Portfolio Boss Documentation

N ATR Above/Below SMA Filter



This filter will consider an instrument based on how far the last closing-price of that instrument goes above or below the Simple Moving Average. It's rather similar to the Bollinger Bands in that the closing price must fall within or outside the walls (bands), except there's only one wall here, and its distance is measured through ATR instead of Standard Deviation of the prices.

To understand this filter, we must understand what an ATR is: Average True Range measures the instrument's volatility (in dollar value) for the past certain days (or months), and as such, it doesn't give any specific signals on whether to exit or enter positions. ATR only tells you: the instrument usually goes up or down x dollar amount per day, during the past certain period.

Now, the general Technical wisdom says if a downtrending instrument goes above the SMA 3 times the ATR (or greater), then it is likely to reverse direction toward an uptrend. Or if it's an uptrending instrument, then such a price spike above the SMA is a confirmation the uptrend continues.



The reverse is also true: if an uptrending instrument goes below the SMA up to 3 times the ATR, it is likely to reverse toward a trading range (or even a downtrend). This is because SMA acts as a strong support or resistance line for the instrument, so if an instrument breaks that line quite far, there's a strong possibility of a trend change.


In plain language, this filter will buy (or sell) an instrument if the instrument closes “above/below” the SMA-ATR indicator. The SMA-ATR indicator is defined as:

  • the past “x days” SMA “plus/minus” the multiplied-ATR for the past “y days”.


Such indicator will be overlaid on the Price Chart, and will change immediately according to the parameters you set on this filter. There's also the SMA indicator overlaid on the Price Chart (based on the SMA period you specified in this filter).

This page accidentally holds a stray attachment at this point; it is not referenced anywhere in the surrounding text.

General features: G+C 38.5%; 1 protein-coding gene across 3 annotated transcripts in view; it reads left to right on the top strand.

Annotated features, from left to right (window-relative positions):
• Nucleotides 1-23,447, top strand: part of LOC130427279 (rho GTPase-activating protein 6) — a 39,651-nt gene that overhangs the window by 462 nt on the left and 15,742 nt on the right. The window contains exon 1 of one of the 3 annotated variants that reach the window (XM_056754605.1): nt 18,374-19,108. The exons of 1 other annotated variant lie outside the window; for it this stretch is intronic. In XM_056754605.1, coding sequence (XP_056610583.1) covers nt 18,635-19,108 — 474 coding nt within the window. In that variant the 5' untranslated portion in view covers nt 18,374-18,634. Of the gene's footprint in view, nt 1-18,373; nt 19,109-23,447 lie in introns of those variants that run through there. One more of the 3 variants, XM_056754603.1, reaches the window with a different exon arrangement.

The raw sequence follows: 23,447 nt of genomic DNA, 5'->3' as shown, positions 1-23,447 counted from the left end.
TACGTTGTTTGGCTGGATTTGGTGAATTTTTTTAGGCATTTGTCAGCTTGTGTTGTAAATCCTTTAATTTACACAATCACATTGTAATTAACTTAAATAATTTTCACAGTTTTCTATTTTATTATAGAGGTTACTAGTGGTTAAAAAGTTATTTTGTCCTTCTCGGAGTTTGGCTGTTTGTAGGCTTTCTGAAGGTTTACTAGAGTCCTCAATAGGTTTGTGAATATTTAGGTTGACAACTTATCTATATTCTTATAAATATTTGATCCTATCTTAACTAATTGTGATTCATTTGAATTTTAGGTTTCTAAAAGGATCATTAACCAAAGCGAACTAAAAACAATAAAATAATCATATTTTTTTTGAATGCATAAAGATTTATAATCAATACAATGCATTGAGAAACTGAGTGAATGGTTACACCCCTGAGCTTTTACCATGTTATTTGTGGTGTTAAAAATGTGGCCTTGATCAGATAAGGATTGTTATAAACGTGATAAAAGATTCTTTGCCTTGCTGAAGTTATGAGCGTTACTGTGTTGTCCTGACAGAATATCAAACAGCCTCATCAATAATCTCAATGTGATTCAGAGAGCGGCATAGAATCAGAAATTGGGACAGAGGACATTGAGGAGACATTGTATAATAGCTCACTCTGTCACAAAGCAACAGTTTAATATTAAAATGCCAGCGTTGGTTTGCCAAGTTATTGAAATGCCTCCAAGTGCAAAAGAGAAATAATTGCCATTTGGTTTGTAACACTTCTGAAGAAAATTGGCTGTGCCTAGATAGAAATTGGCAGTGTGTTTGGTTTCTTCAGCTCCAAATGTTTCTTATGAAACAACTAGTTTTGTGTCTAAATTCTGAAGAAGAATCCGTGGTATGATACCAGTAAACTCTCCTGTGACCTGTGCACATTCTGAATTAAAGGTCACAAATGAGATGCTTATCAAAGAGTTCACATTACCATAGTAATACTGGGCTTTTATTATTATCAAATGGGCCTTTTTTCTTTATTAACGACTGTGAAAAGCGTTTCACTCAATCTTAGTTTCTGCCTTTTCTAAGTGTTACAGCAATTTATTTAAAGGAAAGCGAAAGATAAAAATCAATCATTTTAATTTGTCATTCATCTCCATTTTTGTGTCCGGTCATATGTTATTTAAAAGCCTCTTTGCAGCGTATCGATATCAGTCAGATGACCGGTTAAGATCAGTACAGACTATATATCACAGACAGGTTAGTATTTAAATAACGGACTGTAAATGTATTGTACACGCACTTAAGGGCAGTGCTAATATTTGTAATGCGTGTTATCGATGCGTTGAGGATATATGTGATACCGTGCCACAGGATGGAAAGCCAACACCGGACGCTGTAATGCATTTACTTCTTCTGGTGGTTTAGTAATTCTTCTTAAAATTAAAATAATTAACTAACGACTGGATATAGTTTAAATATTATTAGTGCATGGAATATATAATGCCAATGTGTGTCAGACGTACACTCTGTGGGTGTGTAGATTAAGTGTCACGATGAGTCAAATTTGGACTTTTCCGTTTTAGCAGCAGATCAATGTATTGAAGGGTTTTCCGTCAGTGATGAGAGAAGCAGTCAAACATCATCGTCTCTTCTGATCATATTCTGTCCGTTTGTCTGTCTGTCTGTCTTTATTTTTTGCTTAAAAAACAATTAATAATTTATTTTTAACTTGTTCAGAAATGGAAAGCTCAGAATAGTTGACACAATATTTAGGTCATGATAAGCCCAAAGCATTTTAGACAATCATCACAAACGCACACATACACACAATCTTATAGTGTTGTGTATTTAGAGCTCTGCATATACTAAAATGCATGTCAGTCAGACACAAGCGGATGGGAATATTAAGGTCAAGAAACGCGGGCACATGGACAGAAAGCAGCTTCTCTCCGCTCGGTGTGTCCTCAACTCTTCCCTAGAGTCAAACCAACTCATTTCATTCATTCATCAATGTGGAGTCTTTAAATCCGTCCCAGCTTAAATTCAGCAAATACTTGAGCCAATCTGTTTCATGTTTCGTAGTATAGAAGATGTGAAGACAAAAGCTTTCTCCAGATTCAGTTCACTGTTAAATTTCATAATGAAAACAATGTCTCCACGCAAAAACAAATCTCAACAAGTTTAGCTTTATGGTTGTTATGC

As a tip, it's better to use this with another filter that defines whether the instrument is uptrending or downtrending.



So, here's the explanation for the parameters:


1.  The first parameter, “above/below”, defines whether the instrument must close above or below the SMA-ATR indicator for it to be bought (or sold). Generally, for a Buy Filter you want to set this to “Above”, while for a Sell Filter set it to “Below”. 



But again, it all depends on what you want to use this filter for. If you're using this filter to look for discounts when entering positions, then set this parameter to “Below”.


2.  The second parameter, “x days” SMA, defines the period to look back for the Simple Moving Average of that instrument. For example, if you're a swing trader, this period shouldn't be too long. 



But if you're trading longer term, a shorter period usually gives more false signals, thus enter a longer period here.


3.  The third parameter, i.e. “plus/minus”, defines whether the SMA-ATR indicator should be above the SMA (“plus”) or below the SMA (“minus”). Again, for a Buy Filter this is usually set to “plus”, whereas Sell Filter is usually set to “minus”. 



How far that indicator is above/below the SMA is defined on the next ATR parameters.



4.  The fourth parameter, e.g. “3”, is the multiplier to the ATR value. 



For example, an exit signal will be given if the instrument's price falls further than the: SMA minus 2x ATR, then set this parameter to “2” (which means the threshold price is 2 times the ATR below the SMA).

Values up to 3 times the ATR are generally used for trend confirmation or reversal. But if you're merely looking for a discount when entering positions, set this at a fraction of the ATR.



5.  The fifth parameter, i.e. “y days” ATR, defines the length of the ATR period. Again, if you're a short-term trader use a shorter period here to look for the ATR, for example 5 days, and vice versa. For normal trading, set it to 14 days.





If you're using this filter to look for discounts, make sure to use this filter the second time (as another Buy Filter). This second filter makes sure that the instrument's price is above the SMA-ATR indicator, and this SMA-ATR indicator is set to 3x ATR minus the SMA.

The first filter on the other hand, looks for instruments that close below the SMA-ATR indicator, and its SMA-ATR indicator is set to a fraction of the ATR plus the SMA. Look at the picture below:






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